Neonatal Umbilical Cord IgE Tests: Rationale for Their

Use in Screening Infants for Impaired Immunity and

Increased Vulnerability to Childhood Vaccines

Serum IgE: Its Physiology and Biological Effects

There are four major categories of immunoglobulins in the human system: 1) the IgG fraction, or gamma globulins, which carry long-term immunity, 2) the IgM fraction, or macroglobulins, which provide immediate but nonspecific protection with acute infections, 3) the Secretory IgA of the mucous membranes, sometimes referred to as "antiseptic paint," and 4) the IgE system. All immunoglobulins are produced by lymphocytes located in the bone marrow, a class known as B-lymphocytes.

Some texts speculate that the IgE antibody system originally evolved as a protection against intestinal parasites. Elevated levels of IgE antibodies are found in patients with parasitic infestation and atopic/hypersensitivity diseases such as asthma, eczema, and hay fever, but they do not seem to be related to autoimmune conditions. In some children with atopic diseases plasma IgE antibodies may be elevated 5 to 20 times normal. The IgE molecule has a high-affinity for the surface membranes of mast cells and basophils, and once exposed to or cross-linked with allergenic antigens, such as pollen or mold, pro-inflammatory lipid-derived mediators are released which may produce immediate hypersensitivity reactions with vascular leakage, tissue swelling, inflammation, and/or broncho-constriction.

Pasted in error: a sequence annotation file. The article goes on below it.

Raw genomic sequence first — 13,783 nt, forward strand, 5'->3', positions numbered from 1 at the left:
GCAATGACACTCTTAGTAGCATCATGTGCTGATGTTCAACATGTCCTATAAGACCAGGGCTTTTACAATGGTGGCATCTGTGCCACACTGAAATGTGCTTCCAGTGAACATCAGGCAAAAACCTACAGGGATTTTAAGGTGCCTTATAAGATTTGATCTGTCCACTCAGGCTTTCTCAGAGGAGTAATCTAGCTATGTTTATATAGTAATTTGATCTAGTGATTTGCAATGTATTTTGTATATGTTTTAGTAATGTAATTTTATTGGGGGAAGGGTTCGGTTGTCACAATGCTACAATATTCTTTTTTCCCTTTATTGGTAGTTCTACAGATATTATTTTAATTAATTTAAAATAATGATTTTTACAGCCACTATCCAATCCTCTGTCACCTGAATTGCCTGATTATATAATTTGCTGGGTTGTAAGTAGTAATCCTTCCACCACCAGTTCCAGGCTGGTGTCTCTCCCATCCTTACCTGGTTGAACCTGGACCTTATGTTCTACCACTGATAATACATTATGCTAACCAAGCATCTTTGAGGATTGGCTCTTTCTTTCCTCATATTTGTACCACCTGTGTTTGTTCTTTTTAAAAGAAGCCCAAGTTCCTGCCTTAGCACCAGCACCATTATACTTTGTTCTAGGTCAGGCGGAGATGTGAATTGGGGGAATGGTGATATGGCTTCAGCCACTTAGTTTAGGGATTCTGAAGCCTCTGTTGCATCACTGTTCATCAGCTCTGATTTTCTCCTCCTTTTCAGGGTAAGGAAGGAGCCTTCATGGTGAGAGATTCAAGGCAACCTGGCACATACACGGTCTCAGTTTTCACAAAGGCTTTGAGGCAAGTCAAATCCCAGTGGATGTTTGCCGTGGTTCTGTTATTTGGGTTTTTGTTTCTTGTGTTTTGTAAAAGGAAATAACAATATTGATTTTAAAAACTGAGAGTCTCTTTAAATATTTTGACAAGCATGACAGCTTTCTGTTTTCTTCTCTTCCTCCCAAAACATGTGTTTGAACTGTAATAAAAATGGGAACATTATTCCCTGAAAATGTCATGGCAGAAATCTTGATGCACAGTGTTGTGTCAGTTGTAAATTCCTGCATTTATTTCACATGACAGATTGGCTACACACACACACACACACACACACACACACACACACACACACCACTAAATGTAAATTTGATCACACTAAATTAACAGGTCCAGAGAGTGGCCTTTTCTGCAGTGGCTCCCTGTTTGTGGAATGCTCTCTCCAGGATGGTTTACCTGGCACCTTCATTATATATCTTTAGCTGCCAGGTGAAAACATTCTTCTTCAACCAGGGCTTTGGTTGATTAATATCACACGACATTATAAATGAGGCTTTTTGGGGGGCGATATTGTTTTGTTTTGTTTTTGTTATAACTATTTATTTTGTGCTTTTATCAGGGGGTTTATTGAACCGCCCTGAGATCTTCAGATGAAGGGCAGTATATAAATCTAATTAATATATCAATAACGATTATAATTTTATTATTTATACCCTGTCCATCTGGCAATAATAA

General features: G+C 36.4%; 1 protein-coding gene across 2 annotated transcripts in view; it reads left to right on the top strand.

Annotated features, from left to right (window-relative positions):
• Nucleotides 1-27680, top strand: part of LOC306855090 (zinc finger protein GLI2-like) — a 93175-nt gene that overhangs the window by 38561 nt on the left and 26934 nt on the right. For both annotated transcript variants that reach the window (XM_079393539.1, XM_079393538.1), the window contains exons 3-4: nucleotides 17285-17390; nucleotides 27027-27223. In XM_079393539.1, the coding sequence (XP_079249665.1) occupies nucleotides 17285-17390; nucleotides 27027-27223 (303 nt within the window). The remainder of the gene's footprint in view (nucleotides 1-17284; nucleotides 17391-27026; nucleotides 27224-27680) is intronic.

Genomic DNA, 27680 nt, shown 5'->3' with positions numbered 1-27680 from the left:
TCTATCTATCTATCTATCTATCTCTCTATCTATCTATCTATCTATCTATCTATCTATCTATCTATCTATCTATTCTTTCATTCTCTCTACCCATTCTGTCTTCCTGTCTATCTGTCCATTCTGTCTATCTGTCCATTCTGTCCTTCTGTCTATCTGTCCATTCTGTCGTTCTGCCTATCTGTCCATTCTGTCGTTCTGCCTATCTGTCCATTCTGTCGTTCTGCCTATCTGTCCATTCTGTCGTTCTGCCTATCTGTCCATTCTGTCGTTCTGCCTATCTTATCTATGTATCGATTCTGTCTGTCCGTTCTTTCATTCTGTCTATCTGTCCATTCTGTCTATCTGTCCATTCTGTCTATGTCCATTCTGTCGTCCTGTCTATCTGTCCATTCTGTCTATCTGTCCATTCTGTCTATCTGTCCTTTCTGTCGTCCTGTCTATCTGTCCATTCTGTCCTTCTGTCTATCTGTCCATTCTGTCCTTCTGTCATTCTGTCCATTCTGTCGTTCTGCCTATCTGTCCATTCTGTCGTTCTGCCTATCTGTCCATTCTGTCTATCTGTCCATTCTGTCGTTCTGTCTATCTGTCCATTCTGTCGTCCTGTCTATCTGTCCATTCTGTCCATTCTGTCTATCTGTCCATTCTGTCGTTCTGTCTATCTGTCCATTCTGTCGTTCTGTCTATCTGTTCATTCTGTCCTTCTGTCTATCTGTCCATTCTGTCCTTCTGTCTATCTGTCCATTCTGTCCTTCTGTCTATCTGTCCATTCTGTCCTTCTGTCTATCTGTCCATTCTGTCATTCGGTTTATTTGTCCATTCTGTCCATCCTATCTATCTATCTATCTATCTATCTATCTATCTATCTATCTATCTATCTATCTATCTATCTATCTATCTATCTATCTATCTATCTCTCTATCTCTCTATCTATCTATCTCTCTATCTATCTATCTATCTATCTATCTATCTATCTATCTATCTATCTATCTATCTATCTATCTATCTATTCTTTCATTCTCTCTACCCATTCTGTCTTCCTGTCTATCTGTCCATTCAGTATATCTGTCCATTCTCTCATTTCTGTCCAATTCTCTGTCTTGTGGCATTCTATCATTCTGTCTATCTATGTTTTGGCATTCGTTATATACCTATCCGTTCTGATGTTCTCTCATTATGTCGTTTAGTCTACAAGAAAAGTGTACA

During fetal life lymphocytes produce very little immunoglobulins under ordinary circumstances, presumably due to the protected environment in the uterus (although the fetus can produce IgM and IgA when there have been prenatal infections). For this reason the IgG levels in the term infant are similar to maternal levels as a result of transplacental transfer. However, no other class of immunoglobulin passes the placental barrier, including IgE, so that these are usually absent in the newborn infant.

It is important to add that with breast feeding there is some transfer of antibodies from the mother, especially IgA, lysozyme, and lactoferrin, along with large numbers of lymphocytes and monocytes during the first two months following birth to provide protection while the baby’s own immune system is slowly maturing, a process requiring a number of years. (1)

Rationale for Use of Neonatal Umbilical Cord IgE as a Screening Test